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Adult learning: It is never too late to learn

Raising citizens' overall level of skills means increasing their career opportunities and helping to fight poverty and social exclusion. To this end, the Commission's Communication analysing adult learning encourages Member States to increase and consolidate learning opportunities for adults and make them accessible to all.

ACT

Communication of 23 October 2006 from the Commission to the Council - Adult learning [COM (2006) 614 final - Not published in the Official Journal].

SUMMARY

Promoting lifelong learning is part of the Lisbon Strategy, which sets targets for economic growth, competitiveness and social inclusion. Although the Member States recognise the importance of lifelong learning, the number of adult learners in Europe today remains below the target set by the Member States. In this Communication the Commission encourages Member States to ensure the quality of their adult learning systems and their overall skills levels.

Better adult learning can play a key role in vocational training in Europe and in the social inclusion of groups which are at a disadvantage on the labour market, such as migrants and older people, who are growing in number in Europe. Moreover, improvements in adult learning are a considerable advantage for both individuals and society. Raising overall skills levels helps to improve economic indicators, such as productivity and unemployment, and social indicators, such as civic participation, criminality and healthcare costs.

Responding to the challenges

With a view to consolidating lifelong learning, the Commission identifies the following challenges:

  • economic competitiveness: raising general skills levels in all Member States is important for the economy, as it helps to achieve the growth, employment and social cohesion objectives set by the Lisbon Strategy. The positive results achieved by other countries which have invested in their education systems confirm that this is a reliable prediction. The economic objective is becoming even more urgent in view of the developments expected in the labour market. According to a Eurostat survey, by 2010 half of all new jobs will be for workers with higher skills levels, whereas today a third of the labour force in Europe remains low skilled and many still lack the ability to employ printed information in daily activities;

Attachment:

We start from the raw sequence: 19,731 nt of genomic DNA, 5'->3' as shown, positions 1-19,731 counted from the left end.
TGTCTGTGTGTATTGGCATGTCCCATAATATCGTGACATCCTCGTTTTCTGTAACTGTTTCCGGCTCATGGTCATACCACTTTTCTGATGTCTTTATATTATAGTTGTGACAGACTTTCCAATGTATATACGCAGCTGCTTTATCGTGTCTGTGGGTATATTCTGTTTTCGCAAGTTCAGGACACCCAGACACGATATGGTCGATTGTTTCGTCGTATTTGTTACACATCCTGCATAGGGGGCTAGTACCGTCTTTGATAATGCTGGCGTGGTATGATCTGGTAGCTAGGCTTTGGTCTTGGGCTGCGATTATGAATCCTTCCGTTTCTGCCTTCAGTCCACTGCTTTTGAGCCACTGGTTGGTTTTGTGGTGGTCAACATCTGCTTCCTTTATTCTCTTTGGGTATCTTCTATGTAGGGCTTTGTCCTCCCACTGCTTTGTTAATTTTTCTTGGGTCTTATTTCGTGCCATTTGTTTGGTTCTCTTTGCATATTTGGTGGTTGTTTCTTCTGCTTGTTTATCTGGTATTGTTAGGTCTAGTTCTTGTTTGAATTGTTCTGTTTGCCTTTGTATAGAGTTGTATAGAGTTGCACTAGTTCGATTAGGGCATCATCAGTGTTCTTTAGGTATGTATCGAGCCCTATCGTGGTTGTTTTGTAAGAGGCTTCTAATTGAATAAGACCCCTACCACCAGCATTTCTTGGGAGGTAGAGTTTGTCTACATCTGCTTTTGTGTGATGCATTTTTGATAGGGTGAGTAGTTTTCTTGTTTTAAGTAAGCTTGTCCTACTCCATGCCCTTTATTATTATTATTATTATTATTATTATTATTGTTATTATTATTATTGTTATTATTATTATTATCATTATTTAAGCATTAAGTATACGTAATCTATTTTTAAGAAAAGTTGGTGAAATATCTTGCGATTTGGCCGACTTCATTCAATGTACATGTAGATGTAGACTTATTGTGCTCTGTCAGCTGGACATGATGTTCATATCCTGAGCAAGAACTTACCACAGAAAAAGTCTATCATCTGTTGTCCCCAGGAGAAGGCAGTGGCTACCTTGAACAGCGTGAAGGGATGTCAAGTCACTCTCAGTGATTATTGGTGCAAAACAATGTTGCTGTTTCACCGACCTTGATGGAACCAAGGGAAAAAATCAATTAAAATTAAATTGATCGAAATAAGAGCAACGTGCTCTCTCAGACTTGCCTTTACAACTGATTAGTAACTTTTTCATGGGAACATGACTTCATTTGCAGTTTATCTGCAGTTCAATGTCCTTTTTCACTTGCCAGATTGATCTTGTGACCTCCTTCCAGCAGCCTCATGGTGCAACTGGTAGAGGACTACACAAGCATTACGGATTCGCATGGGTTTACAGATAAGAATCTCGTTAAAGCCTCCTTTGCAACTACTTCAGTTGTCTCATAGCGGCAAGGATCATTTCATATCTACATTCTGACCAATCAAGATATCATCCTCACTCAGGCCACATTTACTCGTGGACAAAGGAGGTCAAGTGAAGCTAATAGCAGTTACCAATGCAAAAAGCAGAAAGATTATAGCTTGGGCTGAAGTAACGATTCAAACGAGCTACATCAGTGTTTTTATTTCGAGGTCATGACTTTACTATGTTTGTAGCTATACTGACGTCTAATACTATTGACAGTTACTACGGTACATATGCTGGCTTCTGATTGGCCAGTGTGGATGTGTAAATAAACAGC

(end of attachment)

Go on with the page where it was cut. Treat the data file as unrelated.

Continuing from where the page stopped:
• demographic change: education and training systems must take into account the ageing of the European population and the growing role of the immigrant population. According to the OECD, in thirty years a third of the EU population will be over 60 years old. This means that measures need to be taken to extend the working life of older workers and increase the number of young workers. To this end, Member States must undertake to reduce the number of early school-leavers and improve the skills of low-skilled workers over the age of 40. Immigration is a major challenge for education and training systems in Europe yet at the same time offers enormous human potential which can counterbalance the ageing of the European population and the lack of skills in certain sectors;
  • poverty and social exclusion: adult learning can play a key role in tackling poverty and social exclusion, which marginalise a significant number of people in all Member States. This problem stems mainly from low levels of initial education, unemployment, rural isolation and reduced opportunities. New forms of illiteracy exacerbate social exclusion: for example, adults who are not computer literate are deprived of essential information and facilities.

By improving the provision of education and training for adults, Member States can help to consolidate the linguistic, cultural and vocational skills of those who are often at a disadvantage in the labour market. The Member States must implement these projects, using existing resources to the full. In order to achieve this they need to establish better coordination between the groups involved in these projects: the public authorities, which make decisions at different levels, and all partners involved in drafting and implementing the policies. Coordination can play a key role in identifying priorities, drafting policies and communicating with potential learners. The European Structural Funds can help to improve infrastructure and the adult learning programmes offered.

Types of action